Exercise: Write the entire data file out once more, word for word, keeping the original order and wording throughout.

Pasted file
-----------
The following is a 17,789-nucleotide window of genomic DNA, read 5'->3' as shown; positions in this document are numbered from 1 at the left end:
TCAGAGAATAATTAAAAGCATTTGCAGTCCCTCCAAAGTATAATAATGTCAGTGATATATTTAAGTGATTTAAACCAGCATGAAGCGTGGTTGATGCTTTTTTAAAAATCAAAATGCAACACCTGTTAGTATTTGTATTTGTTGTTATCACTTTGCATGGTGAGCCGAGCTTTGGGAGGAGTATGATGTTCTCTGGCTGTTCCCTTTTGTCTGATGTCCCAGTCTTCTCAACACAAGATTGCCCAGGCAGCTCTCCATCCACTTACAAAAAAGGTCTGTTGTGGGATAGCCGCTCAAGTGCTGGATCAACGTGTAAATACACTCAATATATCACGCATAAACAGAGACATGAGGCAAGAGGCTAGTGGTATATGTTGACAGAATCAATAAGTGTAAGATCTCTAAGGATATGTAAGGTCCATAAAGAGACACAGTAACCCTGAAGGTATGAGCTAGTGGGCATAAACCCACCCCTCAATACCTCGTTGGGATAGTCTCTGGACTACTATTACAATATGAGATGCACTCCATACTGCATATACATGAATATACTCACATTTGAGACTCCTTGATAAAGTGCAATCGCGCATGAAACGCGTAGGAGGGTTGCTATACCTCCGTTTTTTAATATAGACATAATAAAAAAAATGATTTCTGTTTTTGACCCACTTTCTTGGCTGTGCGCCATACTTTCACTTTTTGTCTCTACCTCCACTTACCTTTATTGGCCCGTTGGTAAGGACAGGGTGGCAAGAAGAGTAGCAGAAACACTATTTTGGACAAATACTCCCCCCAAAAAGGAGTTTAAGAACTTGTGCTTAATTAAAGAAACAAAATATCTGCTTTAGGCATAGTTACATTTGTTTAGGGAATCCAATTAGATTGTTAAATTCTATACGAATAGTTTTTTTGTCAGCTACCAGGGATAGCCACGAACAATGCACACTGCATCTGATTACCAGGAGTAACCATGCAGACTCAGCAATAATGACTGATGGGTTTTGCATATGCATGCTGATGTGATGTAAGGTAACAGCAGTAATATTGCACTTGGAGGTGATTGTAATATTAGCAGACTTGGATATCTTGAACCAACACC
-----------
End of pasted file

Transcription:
The following is a 17,789-nucleotide window of genomic DNA, read 5'->3' as shown; positions in this document are numbered from 1 at the left end:
TCAGAGAATAATTAAAAGCATTTGCAGTCCCTCCAAAGTATAATAATGTCAGTGATATATTTAAGTGATTTAAACCAGCATGAAGCGTGGTTGATGCTTTTTTAAAAATCAAAATGCAACACCTGTTAGTATTTGTATTTGTTGTTATCACTTTGCATGGTGAGCCGAGCTTTGGGAGGAGTATGATGTTCTCTGGCTGTTCCCTTTTGTCTGATGTCCCAGTCTTCTCAACACAAGATTGCCCAGGCAGCTCTCCATCCACTTACAAAAAAGGTCTGTTGTGGGATAGCCGCTCAAGTGCTGGATCAACGTGTAAATACACTCAATATATCACGCATAAACAGAGACATGAGGCAAGAGGCTAGTGGTATATGTTGACAGAATCAATAAGTGTAAGATCTCTAAGGATATGTAAGGTCCATAAAGAGACACAGTAACCCTGAAGGTATGAGCTAGTGGGCATAAACCCACCCCTCAATACCTCGTTGGGATAGTCTCTGGACTACTATTACAATATGAGATGCACTCCATACTGCATATACATGAATATACTCACATTTGAGACTCCTTGATAAAGTGCAATCGCGCATGAAACGCGTAGGAGGGTTGCTATACCTCCGTTTTTTAATATAGACATAATAAAAAAAATGATTTCTGTTTTTGACCCACTTTCTTGGCTGTGCGCCATACTTTCACTTTTTGTCTCTACCTCCACTTACCTTTATTGGCCCGTTGGTAAGGACAGGGTGGCAAGAAGAGTAGCAGAAACACTATTTTGGACAAATACTCCCCCCAAAAAGGAGTTTAAGAACTTGTGCTTAATTAAAGAAACAAAATATCTGCTTTAGGCATAGTTACATTTGTTTAGGGAATCCAATTAGATTGTTAAATTCTATACGAATAGTTTTTTTGTCAGCTACCAGGGATAGCCACGAACAATGCACACTGCATCTGATTACCAGGAGTAACCATGCAGACTCAGCAATAATGACTGATGGGTTTTGCATATGCATGCTGATGTGATGTAAGGTAACAGCAGTAATATTGCACTTGGAGGTGATTGTAATATTAGCAGACTTGGATATCTTGAACCAACACC